Captain Moonlight: In a word

FEVERED lexicological excitement greeted last week's publication of two supplements to the Oxford English Dictionary with 6,000 new entries. Gobsmacked - 'flabbergasted, astounded, speechless or incoherent with amazement' - is now official. The Captain, for his part, feels a special affinity with himbo, 'the male equivalent of a bimbo; an attractive but unintelligent man'.

The greatest achievement, though, is that of Auberon Waugh in securing a place for his very own verb, to pilger. This, of course, is derived from the noted investigative journalist and safari-suit wearer, John Pilger. To pilger is defined as 'Auberon Waugh's word for: to conduct journalism in a manner supposedly characteristic of Pilger, esp. by presenting information sensationally in support of a particular conclusion.'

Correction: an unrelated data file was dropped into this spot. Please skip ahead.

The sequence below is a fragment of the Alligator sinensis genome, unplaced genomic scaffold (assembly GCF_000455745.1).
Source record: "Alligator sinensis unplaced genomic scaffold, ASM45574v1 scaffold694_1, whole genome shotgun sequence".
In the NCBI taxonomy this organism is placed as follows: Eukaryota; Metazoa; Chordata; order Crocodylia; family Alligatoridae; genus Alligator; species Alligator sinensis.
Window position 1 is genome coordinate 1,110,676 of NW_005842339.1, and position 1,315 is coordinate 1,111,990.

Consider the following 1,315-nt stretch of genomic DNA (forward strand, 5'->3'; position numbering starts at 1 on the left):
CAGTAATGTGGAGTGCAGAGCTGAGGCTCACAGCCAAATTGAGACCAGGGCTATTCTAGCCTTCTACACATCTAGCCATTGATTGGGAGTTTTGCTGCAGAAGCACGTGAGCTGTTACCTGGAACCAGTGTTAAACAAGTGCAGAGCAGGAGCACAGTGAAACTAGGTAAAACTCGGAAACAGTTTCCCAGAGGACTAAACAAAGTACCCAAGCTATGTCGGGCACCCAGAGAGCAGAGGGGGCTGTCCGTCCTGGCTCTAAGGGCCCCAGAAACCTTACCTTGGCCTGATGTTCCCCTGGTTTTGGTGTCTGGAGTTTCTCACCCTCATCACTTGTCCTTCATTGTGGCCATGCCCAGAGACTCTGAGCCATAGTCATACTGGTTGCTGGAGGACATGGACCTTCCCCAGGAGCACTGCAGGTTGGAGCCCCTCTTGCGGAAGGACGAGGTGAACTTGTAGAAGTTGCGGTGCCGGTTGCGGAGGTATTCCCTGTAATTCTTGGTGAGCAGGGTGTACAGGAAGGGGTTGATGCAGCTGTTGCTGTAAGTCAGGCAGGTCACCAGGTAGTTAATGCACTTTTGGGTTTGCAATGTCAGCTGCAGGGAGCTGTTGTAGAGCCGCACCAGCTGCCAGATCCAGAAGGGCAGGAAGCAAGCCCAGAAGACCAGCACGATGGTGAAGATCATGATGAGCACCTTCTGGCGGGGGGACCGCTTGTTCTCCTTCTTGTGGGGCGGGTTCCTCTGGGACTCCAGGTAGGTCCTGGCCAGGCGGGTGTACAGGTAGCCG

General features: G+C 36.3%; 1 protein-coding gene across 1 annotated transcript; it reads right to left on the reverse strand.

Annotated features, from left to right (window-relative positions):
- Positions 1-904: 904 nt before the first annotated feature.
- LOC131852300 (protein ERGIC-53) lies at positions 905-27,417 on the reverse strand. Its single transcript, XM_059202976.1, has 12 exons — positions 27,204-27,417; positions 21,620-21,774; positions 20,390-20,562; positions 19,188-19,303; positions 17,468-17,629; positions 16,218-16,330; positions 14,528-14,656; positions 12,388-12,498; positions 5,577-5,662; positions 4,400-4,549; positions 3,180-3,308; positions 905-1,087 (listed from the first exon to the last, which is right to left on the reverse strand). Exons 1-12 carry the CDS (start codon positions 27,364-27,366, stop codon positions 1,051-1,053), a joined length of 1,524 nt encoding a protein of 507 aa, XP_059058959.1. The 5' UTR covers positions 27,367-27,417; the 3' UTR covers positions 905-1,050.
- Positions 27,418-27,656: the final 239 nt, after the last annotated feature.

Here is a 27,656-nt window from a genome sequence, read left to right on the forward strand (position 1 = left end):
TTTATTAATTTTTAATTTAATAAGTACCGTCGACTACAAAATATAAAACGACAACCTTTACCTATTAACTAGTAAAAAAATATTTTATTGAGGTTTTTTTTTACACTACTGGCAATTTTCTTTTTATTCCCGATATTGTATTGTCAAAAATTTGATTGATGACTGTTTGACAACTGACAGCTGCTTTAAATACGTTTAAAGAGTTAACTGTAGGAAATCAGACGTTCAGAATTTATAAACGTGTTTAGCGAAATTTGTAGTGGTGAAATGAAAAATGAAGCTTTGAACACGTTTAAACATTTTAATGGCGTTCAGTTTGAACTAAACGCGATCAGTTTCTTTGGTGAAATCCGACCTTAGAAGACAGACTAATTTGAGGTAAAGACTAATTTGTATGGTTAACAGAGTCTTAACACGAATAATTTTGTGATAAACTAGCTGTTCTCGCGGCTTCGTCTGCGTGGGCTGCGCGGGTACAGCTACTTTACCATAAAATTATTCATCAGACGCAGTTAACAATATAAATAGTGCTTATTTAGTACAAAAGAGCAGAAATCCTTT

An indispensable word, pilger. Without it, saloon-bar discourse would be a poor thing. I telephoned Mr Pilger to offer congratulations for taking his place alongside Captain Boycott and hoover in the rich tapestry of our verbal cut and thrust. He did not return my calls.

Mr Waugh was pleased with the definition, but wished to add a bit with which I do not propose to trouble the company lawyer. I think we could be enriched yet further, with the verb 'to waugh', and the noun 'bron', as in 'he's a right bron, he is'. Mr Waugh kindly consented to set the ball rolling with his own definition: 'waugh, verb intrans: to make a loud noise to no particular purpose. waugh, verb trans: to have an enormous noise made over you, a form of aggression that just stuns people with an irrelevant noise.' More definitions, please, for Mr Waugh, or anybody else. The Captain's bubbly for the best.